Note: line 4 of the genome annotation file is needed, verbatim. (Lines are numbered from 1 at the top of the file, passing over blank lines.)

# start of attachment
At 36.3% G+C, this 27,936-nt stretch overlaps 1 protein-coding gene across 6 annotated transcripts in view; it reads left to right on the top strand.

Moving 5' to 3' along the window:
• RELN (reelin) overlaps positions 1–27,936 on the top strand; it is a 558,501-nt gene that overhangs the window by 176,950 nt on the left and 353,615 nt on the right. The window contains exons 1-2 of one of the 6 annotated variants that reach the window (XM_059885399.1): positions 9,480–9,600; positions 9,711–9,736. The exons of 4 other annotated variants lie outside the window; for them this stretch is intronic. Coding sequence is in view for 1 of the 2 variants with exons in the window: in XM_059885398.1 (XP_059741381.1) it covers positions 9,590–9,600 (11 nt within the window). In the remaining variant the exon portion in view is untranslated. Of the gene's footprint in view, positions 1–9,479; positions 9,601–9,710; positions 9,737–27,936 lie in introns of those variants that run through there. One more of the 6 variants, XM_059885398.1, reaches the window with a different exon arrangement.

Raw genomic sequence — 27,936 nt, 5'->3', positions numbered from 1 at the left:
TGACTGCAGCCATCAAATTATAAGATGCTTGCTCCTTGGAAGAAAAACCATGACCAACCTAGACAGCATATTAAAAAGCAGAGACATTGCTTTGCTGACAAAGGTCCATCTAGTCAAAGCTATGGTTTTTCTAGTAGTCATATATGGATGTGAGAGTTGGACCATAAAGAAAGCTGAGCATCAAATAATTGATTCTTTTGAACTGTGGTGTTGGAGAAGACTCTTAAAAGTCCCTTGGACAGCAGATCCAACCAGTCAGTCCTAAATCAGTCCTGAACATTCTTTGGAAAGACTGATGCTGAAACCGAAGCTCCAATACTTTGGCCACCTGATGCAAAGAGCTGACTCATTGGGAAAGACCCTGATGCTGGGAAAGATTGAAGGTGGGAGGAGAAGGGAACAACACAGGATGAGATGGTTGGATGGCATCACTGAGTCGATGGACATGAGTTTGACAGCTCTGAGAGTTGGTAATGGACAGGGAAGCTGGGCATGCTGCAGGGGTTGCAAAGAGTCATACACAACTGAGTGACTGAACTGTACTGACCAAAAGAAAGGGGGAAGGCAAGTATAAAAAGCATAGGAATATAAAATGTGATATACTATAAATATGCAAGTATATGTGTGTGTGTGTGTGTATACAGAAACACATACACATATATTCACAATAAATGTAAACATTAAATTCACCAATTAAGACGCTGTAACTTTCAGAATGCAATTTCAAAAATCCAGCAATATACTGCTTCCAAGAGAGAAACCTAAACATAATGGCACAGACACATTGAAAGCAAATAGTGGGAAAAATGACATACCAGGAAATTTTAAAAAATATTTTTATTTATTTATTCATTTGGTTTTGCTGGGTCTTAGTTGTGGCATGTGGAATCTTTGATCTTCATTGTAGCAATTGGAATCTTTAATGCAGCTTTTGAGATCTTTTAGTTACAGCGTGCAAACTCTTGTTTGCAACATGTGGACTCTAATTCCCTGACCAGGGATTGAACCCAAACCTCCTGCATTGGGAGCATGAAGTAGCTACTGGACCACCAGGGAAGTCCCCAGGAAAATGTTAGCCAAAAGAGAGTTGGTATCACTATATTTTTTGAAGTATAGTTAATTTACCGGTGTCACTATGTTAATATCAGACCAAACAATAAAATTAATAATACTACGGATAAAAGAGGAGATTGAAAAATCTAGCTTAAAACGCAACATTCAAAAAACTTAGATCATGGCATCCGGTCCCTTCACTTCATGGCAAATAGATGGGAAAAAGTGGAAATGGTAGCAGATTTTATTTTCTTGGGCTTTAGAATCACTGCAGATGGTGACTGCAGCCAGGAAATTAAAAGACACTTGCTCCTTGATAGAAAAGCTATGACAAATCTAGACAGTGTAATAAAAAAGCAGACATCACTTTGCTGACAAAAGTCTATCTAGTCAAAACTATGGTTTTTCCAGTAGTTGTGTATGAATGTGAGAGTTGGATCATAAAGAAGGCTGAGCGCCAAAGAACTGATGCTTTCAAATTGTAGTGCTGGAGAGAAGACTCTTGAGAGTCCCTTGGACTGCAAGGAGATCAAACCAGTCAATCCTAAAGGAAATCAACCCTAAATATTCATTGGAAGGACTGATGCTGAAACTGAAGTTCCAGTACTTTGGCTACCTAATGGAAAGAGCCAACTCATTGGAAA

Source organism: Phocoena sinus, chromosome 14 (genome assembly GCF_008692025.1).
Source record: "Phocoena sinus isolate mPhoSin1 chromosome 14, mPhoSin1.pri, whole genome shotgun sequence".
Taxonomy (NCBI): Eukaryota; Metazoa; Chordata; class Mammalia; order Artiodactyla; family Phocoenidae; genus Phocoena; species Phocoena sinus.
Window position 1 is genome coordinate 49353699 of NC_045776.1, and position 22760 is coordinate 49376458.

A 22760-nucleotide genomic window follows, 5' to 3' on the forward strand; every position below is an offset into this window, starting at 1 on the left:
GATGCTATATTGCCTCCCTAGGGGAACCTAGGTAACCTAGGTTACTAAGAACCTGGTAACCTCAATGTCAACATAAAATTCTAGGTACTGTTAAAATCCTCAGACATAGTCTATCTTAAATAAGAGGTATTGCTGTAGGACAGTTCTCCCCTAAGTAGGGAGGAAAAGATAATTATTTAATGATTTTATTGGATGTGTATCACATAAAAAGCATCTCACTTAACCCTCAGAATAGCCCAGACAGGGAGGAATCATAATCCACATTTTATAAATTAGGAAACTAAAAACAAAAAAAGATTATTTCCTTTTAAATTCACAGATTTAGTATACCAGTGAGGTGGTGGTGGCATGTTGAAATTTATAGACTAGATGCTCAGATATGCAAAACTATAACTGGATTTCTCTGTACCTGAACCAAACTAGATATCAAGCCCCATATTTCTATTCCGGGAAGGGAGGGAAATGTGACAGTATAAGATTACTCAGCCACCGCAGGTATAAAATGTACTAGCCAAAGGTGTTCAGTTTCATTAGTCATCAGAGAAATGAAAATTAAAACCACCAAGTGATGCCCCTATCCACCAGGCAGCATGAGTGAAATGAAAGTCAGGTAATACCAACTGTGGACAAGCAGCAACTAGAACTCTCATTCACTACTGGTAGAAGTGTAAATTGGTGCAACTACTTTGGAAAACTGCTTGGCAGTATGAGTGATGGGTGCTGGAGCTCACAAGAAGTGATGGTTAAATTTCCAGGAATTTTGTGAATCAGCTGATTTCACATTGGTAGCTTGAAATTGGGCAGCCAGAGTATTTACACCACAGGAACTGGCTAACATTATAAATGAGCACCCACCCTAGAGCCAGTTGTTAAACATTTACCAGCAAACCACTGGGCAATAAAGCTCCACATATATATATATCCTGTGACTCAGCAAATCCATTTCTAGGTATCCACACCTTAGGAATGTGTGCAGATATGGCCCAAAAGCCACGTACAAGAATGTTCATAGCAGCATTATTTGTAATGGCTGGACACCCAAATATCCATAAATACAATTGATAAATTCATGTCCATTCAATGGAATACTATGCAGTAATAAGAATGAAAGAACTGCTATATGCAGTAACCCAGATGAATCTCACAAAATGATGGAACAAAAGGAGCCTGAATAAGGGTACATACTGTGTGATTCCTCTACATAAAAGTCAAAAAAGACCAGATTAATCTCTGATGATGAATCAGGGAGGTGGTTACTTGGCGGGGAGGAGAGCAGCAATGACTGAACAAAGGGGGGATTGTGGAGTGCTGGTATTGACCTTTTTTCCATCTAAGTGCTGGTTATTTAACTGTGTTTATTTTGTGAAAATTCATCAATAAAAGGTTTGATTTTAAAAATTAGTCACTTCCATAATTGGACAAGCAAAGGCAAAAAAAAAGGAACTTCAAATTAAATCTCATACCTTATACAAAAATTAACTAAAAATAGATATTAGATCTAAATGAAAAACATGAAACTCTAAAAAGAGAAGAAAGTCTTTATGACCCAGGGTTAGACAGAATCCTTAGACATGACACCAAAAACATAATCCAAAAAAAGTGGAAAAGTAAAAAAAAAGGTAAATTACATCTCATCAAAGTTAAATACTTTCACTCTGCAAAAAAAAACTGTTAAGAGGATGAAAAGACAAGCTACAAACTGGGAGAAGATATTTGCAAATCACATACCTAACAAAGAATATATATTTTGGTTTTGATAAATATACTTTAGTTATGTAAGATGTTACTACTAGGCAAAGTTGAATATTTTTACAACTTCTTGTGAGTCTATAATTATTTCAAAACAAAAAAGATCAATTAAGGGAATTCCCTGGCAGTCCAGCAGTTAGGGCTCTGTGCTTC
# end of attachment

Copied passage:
Raw genomic sequence — 27,936 nt, 5'->3', positions numbered from 1 at the left: